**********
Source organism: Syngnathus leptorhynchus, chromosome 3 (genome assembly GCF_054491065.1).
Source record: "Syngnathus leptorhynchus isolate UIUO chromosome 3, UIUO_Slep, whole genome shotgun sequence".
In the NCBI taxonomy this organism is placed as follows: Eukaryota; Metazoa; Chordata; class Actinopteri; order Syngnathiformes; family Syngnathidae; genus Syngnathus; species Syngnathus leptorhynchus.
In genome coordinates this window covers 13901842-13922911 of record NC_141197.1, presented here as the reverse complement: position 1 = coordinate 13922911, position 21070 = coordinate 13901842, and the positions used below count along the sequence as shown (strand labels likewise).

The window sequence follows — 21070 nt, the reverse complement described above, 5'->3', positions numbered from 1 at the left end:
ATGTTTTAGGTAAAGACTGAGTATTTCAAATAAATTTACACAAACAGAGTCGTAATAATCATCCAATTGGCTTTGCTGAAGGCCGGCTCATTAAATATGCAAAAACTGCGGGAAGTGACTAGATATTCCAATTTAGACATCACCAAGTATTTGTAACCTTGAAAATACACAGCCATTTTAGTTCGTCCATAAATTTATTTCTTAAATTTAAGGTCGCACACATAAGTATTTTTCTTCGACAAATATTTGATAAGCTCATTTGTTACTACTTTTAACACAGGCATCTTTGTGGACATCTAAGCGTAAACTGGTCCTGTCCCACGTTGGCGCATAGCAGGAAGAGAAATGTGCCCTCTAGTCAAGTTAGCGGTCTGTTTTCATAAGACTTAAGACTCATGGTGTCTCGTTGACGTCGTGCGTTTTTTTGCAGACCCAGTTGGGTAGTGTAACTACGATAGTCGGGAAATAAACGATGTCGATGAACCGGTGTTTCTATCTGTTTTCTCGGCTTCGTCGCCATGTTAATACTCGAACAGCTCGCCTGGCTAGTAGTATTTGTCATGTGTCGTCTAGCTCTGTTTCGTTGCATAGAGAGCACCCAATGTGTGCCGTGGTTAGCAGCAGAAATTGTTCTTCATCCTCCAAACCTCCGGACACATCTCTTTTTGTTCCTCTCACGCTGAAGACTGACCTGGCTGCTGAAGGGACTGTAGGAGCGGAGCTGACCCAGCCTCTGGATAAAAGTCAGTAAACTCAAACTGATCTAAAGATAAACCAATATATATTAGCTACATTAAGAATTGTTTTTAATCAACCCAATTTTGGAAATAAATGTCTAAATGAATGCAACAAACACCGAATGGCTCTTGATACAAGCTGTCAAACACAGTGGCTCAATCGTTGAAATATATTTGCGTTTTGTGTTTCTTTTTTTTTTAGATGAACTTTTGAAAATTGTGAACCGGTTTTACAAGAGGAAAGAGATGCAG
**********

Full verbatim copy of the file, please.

Source organism: Syngnathus leptorhynchus, chromosome 3 (genome assembly GCF_054491065.1).
Source record: "Syngnathus leptorhynchus isolate UIUO chromosome 3, UIUO_Slep, whole genome shotgun sequence".
In the NCBI taxonomy this organism is placed as follows: Eukaryota; Metazoa; Chordata; class Actinopteri; order Syngnathiformes; family Syngnathidae; genus Syngnathus; species Syngnathus leptorhynchus.
In genome coordinates this window covers 13901842-13922911 of record NC_141197.1, presented here as the reverse complement: position 1 = coordinate 13922911, position 21070 = coordinate 13901842, and the positions used below count along the sequence as shown (strand labels likewise).

The window sequence follows — 21070 nt, the reverse complement described above, 5'->3', positions numbered from 1 at the left end:
ATGTTTTAGGTAAAGACTGAGTATTTCAAATAAATTTACACAAACAGAGTCGTAATAATCATCCAATTGGCTTTGCTGAAGGCCGGCTCATTAAATATGCAAAAACTGCGGGAAGTGACTAGATATTCCAATTTAGACATCACCAAGTATTTGTAACCTTGAAAATACACAGCCATTTTAGTTCGTCCATAAATTTATTTCTTAAATTTAAGGTCGCACACATAAGTATTTTTCTTCGACAAATATTTGATAAGCTCATTTGTTACTACTTTTAACACAGGCATCTTTGTGGACATCTAAGCGTAAACTGGTCCTGTCCCACGTTGGCGCATAGCAGGAAGAGAAATGTGCCCTCTAGTCAAGTTAGCGGTCTGTTTTCATAAGACTTAAGACTCATGGTGTCTCGTTGACGTCGTGCGTTTTTTTGCAGACCCAGTTGGGTAGTGTAACTACGATAGTCGGGAAATAAACGATGTCGATGAACCGGTGTTTCTATCTGTTTTCTCGGCTTCGTCGCCATGTTAATACTCGAACAGCTCGCCTGGCTAGTAGTATTTGTCATGTGTCGTCTAGCTCTGTTTCGTTGCATAGAGAGCACCCAATGTGTGCCGTGGTTAGCAGCAGAAATTGTTCTTCATCCTCCAAACCTCCGGACACATCTCTTTTTGTTCCTCTCACGCTGAAGACTGACCTGGCTGCTGAAGGGACTGTAGGAGCGGAGCTGACCCAGCCTCTGGATAAAAGTCAGTAAACTCAAACTGATCTAAAGATAAACCAATATATATTAGCTACATTAAGAATTGTTTTTAATCAACCCAATTTTGGAAATAAATGTCTAAATGAATGCAACAAACACCGAATGGCTCTTGATACAAGCTGTCAAACACAGTGGCTCAATCGTTGAAATATATTTGCGTTTTGTGTTTCTTTTTTTTTTAGATGAACTTTTGAAAATTGTGAACCGGTTTTACAAGAGGAAAGAGATGCAG